I was at gencon this year and I had a good chat with the nice people at the wargames factory booth. For those who dont know, Wargames Factory have a small company in the US but their main base of operations is in mainland China. My wife and I had a trip planned to Hong Kong in September and when I mentioned this to them, I was warmly invited to go and have a look around, take some photos and put it up here on Dakka.
As most people have noticed, Wargames Factory are handling quite a few projects at the moment, with Dreamforge being their flagship range for their quality and abilities.
So without further ado, here's how the trip went down, and here is how wargaming plastic sprues are manufactured:
Here is the ferry to China approaching while still in Hong Kong. Apologies for the lack of relevance to wargaming but I love that skyline so much I share it at any excuse I get
Also proof that I braved a mainland Chinese ferry to get you this article!
After a ferry ride and then a silent car ride from a friendly person who spoke no English, I found myself here (apologies for the blur):
The factory is fairly large by wargaming standards. They have a large team of digital sculptors:
And a large team of tooling specialists (only some shown here):
I had to block out anything that was obvious to see as it was quite apparent what they were working on and I did not want to be unwittingly responsible for any spoilers.
The above shows the basic process - a model is sculpted digitally (either in house or externally), or is sculpted organically and then scanned and cleaned up. Next, the model must be cut up into parts that can be made in a 2 part tool. A tool consists of two halves which must pull apart easily, so if you have any undercuts it will simply jam or shred the plastic inside when you try to open it up. The most complicated bit of any wargaming model design is getting those undercuts handled and it is why plastic sculptors have such a slow turnaround relative to resin or PVC sculpts. Once the model is sculpted and split into parts, it then has to be laid out on a sprue. A sprue must be balanced so that when liquid (hot!) plastic flows into it, it flows evenly and pushes out all of the air.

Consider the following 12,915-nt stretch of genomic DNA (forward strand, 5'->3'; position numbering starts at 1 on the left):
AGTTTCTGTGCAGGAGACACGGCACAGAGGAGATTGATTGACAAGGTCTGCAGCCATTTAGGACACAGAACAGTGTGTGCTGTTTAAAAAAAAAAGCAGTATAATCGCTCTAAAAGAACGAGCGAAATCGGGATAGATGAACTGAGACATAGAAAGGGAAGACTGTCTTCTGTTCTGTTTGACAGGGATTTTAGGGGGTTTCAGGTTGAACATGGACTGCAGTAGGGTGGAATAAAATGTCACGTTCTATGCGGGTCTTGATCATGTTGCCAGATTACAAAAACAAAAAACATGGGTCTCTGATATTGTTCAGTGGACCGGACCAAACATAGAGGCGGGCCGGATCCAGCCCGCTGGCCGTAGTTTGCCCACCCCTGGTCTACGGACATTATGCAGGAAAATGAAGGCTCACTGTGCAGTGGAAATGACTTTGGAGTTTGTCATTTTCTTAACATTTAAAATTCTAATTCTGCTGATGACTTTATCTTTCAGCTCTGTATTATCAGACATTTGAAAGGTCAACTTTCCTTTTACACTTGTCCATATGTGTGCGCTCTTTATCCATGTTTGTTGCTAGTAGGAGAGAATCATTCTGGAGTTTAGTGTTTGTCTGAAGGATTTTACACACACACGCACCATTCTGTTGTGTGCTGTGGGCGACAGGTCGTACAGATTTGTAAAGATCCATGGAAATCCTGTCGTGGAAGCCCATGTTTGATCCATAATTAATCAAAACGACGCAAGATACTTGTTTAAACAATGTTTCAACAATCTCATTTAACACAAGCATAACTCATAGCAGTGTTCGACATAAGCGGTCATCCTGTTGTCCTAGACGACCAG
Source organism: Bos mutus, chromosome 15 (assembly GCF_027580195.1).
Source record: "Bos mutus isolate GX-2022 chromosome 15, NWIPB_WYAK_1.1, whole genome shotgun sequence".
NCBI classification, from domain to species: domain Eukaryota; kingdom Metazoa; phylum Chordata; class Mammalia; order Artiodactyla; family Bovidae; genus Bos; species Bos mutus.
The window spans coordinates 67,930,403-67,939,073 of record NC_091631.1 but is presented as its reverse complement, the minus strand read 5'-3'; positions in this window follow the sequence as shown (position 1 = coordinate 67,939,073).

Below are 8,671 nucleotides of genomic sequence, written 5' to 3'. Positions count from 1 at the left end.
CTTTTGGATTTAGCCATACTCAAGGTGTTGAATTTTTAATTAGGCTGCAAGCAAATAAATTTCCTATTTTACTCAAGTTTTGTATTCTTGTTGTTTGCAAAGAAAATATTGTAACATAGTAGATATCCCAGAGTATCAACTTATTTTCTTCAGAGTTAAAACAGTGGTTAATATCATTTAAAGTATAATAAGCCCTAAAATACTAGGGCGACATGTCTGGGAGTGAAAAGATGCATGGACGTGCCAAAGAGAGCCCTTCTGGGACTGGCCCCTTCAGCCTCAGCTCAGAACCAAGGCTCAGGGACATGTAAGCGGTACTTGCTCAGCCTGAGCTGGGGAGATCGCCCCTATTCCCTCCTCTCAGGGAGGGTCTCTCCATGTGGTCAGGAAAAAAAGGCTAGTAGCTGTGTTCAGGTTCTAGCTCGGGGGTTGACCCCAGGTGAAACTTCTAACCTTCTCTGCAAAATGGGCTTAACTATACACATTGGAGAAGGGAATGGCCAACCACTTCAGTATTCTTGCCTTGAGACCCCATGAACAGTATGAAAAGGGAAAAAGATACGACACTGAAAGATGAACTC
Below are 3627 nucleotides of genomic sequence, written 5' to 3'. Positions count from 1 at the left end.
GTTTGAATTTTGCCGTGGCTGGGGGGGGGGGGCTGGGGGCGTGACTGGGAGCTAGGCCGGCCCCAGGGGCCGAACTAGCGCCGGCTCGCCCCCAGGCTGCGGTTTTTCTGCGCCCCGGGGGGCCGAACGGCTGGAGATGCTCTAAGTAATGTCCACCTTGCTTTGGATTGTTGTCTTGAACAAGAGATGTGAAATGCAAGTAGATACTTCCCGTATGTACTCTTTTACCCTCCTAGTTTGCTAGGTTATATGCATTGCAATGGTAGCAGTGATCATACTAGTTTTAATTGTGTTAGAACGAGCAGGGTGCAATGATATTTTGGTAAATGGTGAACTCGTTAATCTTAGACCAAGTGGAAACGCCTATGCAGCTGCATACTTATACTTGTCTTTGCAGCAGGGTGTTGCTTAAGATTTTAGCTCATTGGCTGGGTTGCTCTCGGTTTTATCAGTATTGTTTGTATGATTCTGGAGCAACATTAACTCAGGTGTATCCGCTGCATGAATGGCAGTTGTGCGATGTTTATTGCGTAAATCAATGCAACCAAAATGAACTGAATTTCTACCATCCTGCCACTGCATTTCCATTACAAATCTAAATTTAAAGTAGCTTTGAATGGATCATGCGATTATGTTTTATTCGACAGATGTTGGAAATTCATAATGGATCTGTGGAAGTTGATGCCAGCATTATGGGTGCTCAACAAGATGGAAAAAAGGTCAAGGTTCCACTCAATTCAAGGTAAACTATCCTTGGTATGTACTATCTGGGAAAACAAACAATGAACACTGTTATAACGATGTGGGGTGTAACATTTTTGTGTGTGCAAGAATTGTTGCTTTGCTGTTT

Once the layout has been designed, it is time to cut into large chunks of Steel or Aluminium. A single tool is good for 50,000-500,000 shots, so once you've made it, it will last a very very long time.
Here's some of the equipment used for cutting and some cutting in progress on various types of machines (blurry to protect IP):
You can cut by milling out the metal (as the above pictures show) or by using electrodes which burn into the steel, giving much more detail but requiring more cleanup after tooling and a more complicated setup. Most people use a combination of the two but Wargames Factory try to focus on milling due to the higher overall quality you get as a result of it. The metal has to be perfect quality or you end up with strange things happening like bubbles and burned out areas, so the raw
material costs for the metal are very high.
Here's some post-machine cleanup in progress:
And here are some of the tools that they have made to date. You can see both halves of a tool quite clearly and Dreamforge's stuff is in there somewhere too:
Once a tool has been made, tested, adjusted and tested some more, it is ready for use. All you need for that are some plastic injection moulding machines of which Wargames Factory has a decent number and range. They look like this:
Simply insert the tool, get the technician to operate the machine and out pops perfect sprue after sprue after sprue. Once you have them, time for packaging and shipping which looks like this: